Big Brother is watching your weekly shop

Tesco and other large retailers are cracking down on shoplifting by investing in high-tech security. But will it scare off customers?

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Written and reviewed by:
Helena Young

In response to a surge in store thefts, retailers on the UK’s struggling high street are rolling out new security systems to stamp down on criminal behaviour.

Shoplifting solutions range from light-touch, to military-grade. This week, Tesco was spotted adding security tags to customer baskets. Meanwhile, the Co-op and Sainsbury’s have both deployed AI at the till to make it harder for shoppers to dupe self-checkout machines.

Customers may feel uncomfortable with the added measures, but the mission is not without cause. On Monday, a report by Deloitte showed that retail losses are up by 33% from pre-COVID levels, with theft at a 20-year high.

New reality for UK retail

Images shared on social media show the fallout of today’s retail rampage. In every region, security tags are being slapped onto butter, cheese, and even – depressingly – baby milk.

This week, a Tesco store in Essex began tying tags directly to shopping baskets, while a Co-op store in Codsall was caught boxing up a £2 bar of chocolate. Other actions, like receipt scanners at exits, are adding further friction to the checkout process for customers.

Other tactics used to combat shoplifting: Every Little Helps!

As well as traditional measures, advanced surveillance technologies have also been pedalled out to combat the rise – turning the weekly shop into something out of 1984.

Last September, ten of the UK’s biggest retailers enrolled in a police initiative known as Project Pegasus. Brands like Primark, Next, and six major supermarkets began handing over CCTV images to police databases for facial recognition checks.

Now, the government announced at the start of this month that it would invest £55m into AI facial recognition cameras for installation across key UK shopping centres.

Commenting on the investment, Home Secretary James Cleverly said, “while I want to see more people face consequences for their actions, our plan is designed to help put a stop to these crimes happening in the first place.”

Critics say the government has been too slow to react to the problem, however. Last week the Labour Party reported that prosecutions for shoplifting had fallen by 16% since 2018.

How shoplifting is crippling small retailers

Large corporations are forming a line of defence. The Co-op alone has spent £200m on new security measures. But the group still reported a 48% rise in burglaries and assaults on staff this February, rising to almost 298,000 incidents in just one year.

The British Retail Consortium (BRC), an advocacy group representing retailers, estimates that shoplifting costs businesses a staggering £953 million annually. This comes despite retailers spending over £700 million on crime prevention measures in the year to April.

Experts blame the rising cost of living for the spate of thefts. Food inflation has raised the cost of everyday goods like oil and bread to unaffordable levels for consumers and retailers. The latter have had to raise prices to avoid losing money on sales.

Big brands like Tesco, which reported record profits this month, are able to absorb the impact. However, small retailers lack the resources and cash to address the problem. According to the ACS’ 2024 Crime Report, 5.6m shoplifting offences were committed in corner shops last year – equating to ten thefts every minute.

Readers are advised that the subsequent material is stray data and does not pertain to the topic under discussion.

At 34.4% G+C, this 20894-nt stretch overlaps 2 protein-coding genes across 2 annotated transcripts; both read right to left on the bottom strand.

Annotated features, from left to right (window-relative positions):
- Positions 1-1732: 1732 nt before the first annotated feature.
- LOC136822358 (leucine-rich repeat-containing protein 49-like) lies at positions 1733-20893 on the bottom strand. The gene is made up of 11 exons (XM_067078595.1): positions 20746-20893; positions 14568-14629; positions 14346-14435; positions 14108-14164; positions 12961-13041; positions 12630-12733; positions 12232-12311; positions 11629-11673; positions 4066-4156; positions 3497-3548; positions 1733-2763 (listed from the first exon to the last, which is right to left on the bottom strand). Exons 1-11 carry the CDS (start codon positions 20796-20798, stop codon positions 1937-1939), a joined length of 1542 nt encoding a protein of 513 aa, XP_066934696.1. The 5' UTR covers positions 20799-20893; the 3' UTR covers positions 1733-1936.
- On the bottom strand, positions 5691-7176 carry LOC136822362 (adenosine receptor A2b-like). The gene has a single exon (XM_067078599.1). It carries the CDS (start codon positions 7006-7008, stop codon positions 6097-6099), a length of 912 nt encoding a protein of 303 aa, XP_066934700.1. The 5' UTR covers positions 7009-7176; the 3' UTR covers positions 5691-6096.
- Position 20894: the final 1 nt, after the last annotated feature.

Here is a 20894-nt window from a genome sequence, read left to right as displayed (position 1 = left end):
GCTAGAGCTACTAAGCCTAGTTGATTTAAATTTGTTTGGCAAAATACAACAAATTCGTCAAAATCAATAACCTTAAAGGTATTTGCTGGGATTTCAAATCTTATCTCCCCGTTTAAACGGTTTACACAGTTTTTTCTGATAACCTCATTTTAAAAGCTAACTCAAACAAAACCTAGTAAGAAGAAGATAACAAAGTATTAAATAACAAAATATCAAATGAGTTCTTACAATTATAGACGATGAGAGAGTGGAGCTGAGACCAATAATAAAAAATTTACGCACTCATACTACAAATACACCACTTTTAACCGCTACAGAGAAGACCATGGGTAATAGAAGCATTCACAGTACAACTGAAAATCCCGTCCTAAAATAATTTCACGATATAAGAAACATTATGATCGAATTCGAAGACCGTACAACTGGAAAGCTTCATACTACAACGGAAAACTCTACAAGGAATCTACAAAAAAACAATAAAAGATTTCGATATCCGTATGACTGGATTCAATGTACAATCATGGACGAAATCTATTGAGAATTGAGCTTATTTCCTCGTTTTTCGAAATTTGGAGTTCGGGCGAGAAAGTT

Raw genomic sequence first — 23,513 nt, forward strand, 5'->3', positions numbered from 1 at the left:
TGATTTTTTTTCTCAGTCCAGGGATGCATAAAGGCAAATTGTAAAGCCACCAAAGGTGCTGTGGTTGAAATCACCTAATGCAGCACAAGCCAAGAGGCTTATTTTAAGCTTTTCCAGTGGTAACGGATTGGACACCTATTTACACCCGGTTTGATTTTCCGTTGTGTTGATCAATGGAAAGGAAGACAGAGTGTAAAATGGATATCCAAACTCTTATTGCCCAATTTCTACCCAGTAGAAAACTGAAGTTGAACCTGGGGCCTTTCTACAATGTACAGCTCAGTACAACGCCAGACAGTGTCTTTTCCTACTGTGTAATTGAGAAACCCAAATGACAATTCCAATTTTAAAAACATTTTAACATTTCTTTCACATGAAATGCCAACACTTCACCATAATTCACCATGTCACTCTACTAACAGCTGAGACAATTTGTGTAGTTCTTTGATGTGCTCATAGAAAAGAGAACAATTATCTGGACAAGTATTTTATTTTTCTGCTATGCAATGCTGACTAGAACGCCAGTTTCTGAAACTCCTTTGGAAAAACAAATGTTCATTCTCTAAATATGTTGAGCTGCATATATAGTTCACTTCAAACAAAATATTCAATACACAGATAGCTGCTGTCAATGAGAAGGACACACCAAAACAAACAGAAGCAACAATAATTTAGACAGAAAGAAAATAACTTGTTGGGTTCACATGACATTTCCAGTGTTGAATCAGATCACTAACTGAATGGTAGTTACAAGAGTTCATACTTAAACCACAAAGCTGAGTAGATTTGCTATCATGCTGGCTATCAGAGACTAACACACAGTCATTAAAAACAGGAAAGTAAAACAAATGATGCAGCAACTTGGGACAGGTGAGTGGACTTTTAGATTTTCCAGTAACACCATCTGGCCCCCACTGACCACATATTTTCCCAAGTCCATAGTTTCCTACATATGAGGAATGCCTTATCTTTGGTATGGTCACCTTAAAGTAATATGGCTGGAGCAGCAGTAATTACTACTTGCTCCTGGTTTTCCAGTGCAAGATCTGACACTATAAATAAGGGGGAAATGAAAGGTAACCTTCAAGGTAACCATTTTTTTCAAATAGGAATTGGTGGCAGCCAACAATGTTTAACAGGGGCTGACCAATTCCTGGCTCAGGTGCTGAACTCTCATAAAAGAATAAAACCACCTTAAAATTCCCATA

Coupled with labour shortages, and the new Living Wage introduced this April, the threat of shoplifting is now a much bigger concern for small business budgets.

Balancing theft prevention with customer loyalty

Small firms wanting to combat the rise in criminal consumers might feel inspired by the efforts of large retailers like Tesco and Co-op. Still, anti-theft action will require a nuanced approach from SMEs given the specific challenges they face today.

Big-name grocers have a monopoly over the UK high street. Customers might be dismayed at heightened security and its impact on checkout, but they will likely put up with it to avoid losing access to the conveniently-located Tesco Express at the end of the road.

Smaller firms, for whom local customer loyalty can be make or break, must exercise caution. In Startups’ 2023 business survey, 54% of firms said strong customer relationships were the biggest contributor to their success last year – surpassing AI adoption and hiring right.

Unlike the Co-op, small firms can’t just lock their products in a glass case. In conjunction with effective government policy, SMEs must balance the drive to protect goods and staff with a customer-centric approach that builds trust and discourages bad actors.

Written by:
Helena Young
Helena is Lead Writer at Startups. As resident people and premises expert, she's an authority on topics such as business energy, office and coworking spaces, and project management software. With a background in PR and marketing, Helena also manages the Startups 100 Index and is passionate about giving early-stage startups a platform to boost their brands. From interviewing Wetherspoon's boss Tim Martin to spotting data-led working from home trends, her insight has been featured by major trade publications including the ICAEW, and news outlets like the BBC, ITV News, Daily Express, and HuffPost UK.

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